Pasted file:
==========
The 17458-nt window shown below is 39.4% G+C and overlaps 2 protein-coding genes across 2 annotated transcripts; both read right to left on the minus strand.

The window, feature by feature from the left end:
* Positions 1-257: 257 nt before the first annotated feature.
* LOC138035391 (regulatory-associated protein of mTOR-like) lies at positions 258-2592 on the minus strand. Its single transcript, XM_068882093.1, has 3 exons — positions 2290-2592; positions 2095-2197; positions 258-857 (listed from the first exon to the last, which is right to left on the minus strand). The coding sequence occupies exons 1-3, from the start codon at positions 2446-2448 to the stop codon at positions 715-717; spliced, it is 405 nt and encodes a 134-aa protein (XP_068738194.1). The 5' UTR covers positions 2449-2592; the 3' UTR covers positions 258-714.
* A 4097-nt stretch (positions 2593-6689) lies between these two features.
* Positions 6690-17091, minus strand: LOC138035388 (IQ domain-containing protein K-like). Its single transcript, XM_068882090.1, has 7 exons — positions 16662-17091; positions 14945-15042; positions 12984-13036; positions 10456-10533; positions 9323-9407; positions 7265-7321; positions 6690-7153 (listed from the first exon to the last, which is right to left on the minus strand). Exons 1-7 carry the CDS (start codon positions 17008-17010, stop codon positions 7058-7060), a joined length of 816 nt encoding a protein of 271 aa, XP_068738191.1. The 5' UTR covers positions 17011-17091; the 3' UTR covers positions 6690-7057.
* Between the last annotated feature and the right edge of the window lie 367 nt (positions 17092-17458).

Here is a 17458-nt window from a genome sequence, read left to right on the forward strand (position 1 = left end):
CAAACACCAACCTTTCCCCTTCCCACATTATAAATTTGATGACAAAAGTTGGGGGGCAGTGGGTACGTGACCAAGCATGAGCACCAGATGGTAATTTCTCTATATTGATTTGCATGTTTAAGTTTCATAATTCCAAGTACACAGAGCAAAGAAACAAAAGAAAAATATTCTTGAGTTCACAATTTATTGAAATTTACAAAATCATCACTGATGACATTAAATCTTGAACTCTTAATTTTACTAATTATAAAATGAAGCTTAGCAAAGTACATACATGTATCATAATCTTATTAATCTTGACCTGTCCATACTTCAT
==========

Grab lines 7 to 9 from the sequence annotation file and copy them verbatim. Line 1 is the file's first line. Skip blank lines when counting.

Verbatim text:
* Between the last annotated feature and the right edge of the window lie 367 nt (positions 17092-17458).

Here is a 17458-nt window from a genome sequence, read left to right on the forward strand (position 1 = left end):
CAAACACCAACCTTTCCCCTTCCCACATTATAAATTTGATGACAAAAGTTGGGGGGCAGTGGGTACGTGACCAAGCATGAGCACCAGATGGTAATTTCTCTATATTGATTTGCATGTTTAAGTTTCATAATTCCAAGTACACAGAGCAAAGAAACAAAAGAAAAATATTCTTGAGTTCACAATTTATTGAAATTTACAAAATCATCACTGATGACATTAAATCTTGAACTCTTAATTTTACTAATTATAAAATGAAGCTTAGCAAAGTACATACATGTATCATAATCTTATTAATCTTGACCTGTCCATACTTCAT